“In India we don’t say ‘arranged marriage.’ There is ‘marriage’ and then ‘love marriage.’” Of all the platitudes — and she spouts a lot of them — issued forth by Sima Taparia, the self-anointed top matchmaker of Mumbai and breakout star of Netflix’s “Indian Matchmaking,” none land more true than this one. It’s not as if finding husbands and wives for unpaired offspring hasn’t been a fixation of anxious parents across centuries and civilizations, even if in Europe and the United States, love may have finally entered the chat and stayed long enough to become unexceptional. But for older generations in India, parents’ finding spouses for their children has been the norm for so long that the idea of those same adult children’s marrying for “love” is still alien enough for it to occupy an entirely separate category — now a reality-TV show.
“Indian Matchmaking,” whose third season premiered on April 21, follows the immaculately coifed, highlighted and bejeweled Taparia as she steamrolls through the lives of unhappily single men and women of Indian origin mostly living in America. She promises to find them the spouses of their dreams, as long as they don’t dream for too much. The cast varies (with some fan favorites and villains occasionally brought back) but most are seemingly well-off young people, urbane and cosmopolitan, who run their own businesses and attend boutique workout classes. This season’s standouts include an emergency-room doctor named Vikash, whose god complex extends to referring to himself in the third person as Vivacious Vikash and performing solo dances to Hindi songs at his friends’ weddings (and allowing video of himself doing so to be broadcast on the show); he wants a tall Hindi-speaking girl because he’s really attached to Indian “culture.” There’s Bobby, the over-energetic teacher who performs a math-themed rap that ends with him snarling “mathematics, boiii” at the screen. Arti from Miami lists weekly visits to Costco as her hobby.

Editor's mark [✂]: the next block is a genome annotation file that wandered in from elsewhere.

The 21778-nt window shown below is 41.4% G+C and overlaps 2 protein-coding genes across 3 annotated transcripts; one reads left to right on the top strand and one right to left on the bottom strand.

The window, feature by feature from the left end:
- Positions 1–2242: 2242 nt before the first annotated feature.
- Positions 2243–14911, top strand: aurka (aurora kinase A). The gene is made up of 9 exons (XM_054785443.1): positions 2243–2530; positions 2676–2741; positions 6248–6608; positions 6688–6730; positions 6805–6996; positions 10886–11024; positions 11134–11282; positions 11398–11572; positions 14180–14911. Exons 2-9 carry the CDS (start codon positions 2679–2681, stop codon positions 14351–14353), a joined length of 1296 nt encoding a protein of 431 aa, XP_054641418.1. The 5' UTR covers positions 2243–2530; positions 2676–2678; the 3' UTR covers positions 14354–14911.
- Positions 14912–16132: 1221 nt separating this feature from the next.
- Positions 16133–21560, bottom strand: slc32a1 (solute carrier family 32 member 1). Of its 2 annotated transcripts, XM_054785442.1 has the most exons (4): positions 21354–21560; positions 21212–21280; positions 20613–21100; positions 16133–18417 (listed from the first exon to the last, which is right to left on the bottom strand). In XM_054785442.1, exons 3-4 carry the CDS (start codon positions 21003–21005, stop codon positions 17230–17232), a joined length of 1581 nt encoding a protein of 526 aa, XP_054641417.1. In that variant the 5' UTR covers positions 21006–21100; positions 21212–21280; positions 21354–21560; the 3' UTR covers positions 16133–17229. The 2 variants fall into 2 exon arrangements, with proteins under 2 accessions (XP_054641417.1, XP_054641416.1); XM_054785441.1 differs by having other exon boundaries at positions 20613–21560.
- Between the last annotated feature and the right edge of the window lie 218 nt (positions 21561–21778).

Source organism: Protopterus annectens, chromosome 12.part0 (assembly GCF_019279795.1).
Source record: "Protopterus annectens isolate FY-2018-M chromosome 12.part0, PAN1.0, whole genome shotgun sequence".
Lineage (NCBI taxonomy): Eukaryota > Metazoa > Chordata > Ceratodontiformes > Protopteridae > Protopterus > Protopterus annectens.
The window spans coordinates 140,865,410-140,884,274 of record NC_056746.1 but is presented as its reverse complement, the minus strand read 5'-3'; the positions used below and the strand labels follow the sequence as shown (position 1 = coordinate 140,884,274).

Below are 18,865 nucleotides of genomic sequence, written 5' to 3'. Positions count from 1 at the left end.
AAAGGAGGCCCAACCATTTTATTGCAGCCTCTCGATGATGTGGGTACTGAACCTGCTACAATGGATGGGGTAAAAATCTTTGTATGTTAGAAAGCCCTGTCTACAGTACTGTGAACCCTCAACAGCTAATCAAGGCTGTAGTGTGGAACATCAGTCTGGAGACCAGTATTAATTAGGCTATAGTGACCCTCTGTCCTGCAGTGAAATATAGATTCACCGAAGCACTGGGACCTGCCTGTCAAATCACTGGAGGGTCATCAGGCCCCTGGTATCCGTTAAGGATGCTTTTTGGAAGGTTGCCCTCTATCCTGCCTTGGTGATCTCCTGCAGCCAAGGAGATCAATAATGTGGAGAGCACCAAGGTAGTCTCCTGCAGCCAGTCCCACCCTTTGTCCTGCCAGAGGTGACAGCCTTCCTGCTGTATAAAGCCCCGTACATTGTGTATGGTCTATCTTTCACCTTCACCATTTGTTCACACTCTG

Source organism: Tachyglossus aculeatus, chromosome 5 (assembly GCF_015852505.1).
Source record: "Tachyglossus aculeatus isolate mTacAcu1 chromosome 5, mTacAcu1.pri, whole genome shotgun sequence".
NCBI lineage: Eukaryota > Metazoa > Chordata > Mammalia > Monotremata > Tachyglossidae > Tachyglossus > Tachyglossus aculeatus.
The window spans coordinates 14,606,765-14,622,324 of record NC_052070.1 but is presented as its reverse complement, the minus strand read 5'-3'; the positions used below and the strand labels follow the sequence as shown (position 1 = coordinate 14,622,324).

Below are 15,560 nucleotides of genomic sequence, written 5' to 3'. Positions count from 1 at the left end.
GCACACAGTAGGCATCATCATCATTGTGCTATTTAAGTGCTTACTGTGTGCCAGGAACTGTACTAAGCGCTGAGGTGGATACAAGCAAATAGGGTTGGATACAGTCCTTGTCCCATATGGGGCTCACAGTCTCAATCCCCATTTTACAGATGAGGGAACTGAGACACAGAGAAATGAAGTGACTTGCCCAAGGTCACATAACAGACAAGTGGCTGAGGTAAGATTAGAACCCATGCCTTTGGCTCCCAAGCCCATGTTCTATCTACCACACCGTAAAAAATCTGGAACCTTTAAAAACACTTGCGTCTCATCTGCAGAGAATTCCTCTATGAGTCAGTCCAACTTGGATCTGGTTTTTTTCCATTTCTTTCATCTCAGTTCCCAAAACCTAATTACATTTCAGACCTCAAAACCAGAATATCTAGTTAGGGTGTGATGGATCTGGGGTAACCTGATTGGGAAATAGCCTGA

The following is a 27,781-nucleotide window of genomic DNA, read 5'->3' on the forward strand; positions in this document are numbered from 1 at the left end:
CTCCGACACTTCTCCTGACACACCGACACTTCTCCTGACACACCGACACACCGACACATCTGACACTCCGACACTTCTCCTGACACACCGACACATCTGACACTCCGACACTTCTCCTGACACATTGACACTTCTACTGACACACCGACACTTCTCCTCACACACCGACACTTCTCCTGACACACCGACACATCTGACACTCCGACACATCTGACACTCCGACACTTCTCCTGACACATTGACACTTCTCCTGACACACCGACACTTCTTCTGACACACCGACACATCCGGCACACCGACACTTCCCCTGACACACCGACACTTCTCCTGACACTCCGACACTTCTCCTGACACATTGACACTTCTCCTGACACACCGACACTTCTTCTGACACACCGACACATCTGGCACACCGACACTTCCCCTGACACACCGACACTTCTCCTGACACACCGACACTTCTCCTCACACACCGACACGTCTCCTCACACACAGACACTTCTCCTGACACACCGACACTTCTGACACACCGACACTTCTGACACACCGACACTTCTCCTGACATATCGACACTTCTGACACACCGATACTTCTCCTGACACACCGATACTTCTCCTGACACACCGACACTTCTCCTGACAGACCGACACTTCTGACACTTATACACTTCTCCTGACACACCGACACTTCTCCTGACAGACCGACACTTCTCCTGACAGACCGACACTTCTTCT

The activities that these aspirant matchees choose for the dates they go on (wine tastings, yoga with baby goats) are straight out of gentrified Williamsburg. Interspersed in between these scenes are cameos from their stony-faced parents, astrologers dispensing sex advice, face readers, tarot-card readers and Taparia’s own peremptory admonishments reminding them that they’re never getting everything they want in a partner, so they better start lowering their expectations now.
She promises to find them the spouses of their dreams, as long as they don’t dream for too much.
That she has not yet made a single match resulting in marriage over the course of two seasons and 16 episodes has deterred neither Taparia herself nor the makers of the show from continuing this Sisyphean journey into a third. She is not one to suffer from impostor syndrome or even, apparently, introspection, so her matchmaking methodology remains resolutely unchanged. The only big departure this time around is the expansion of her hunting grounds to Britain, where she commences her reign of terror in London by telling a 35-year-old divorcee named Priya that she “should not be so much picky.”
To people like me, who grew up in this third-party matchmaking milieu, Sima Taparia or Sima Aunty (a nickname she gives herself) is just that — an aunty, an archetype we’ve known and avoided all our lives: the obnoxious and overbearing relative, neighbor or acquaintance with zero sense of boundaries. But to the global audiences who eagerly lapped up “Indian Matchmaking” during the early months of the pandemic, Taparia was a delightful novelty, in one moment tossing bon mots of conjugal wisdom with the serenity of an all-knowing sibyl (“You will only get 60 to 70 percent of what you want; you will never get 100 percent”) and in the next moment ordering a female client to get rid of her “high standards” with the brusqueness of a guidance counselor breaking it to an overzealous student that they’re not getting into Harvard.